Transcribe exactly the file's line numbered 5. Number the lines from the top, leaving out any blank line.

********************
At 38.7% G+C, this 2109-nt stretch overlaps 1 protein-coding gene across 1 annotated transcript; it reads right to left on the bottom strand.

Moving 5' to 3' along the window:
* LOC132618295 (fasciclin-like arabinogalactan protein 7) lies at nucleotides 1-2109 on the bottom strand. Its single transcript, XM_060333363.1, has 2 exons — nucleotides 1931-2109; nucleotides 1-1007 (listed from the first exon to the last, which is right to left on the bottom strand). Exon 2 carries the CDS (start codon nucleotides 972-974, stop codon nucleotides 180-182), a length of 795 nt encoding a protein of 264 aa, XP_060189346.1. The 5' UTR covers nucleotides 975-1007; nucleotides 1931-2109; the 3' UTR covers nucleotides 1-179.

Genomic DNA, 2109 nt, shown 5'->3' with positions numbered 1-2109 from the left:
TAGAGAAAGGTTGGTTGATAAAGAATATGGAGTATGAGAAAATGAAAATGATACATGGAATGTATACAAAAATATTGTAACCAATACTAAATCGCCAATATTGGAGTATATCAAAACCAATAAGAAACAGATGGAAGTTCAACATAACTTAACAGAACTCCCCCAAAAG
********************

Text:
TAGAGAAAGGTTGGTTGATAAAGAATATGGAGTATGAGAAAATGAAAATGATACATGGAATGTATACAAAAATATTGTAACCAATACTAAATCGCCAATATTGGAGTATATCAAAACCAATAAGAAACAGATGGAAGTTCAACATAACTTAACAGAACTCCCCCAAAAG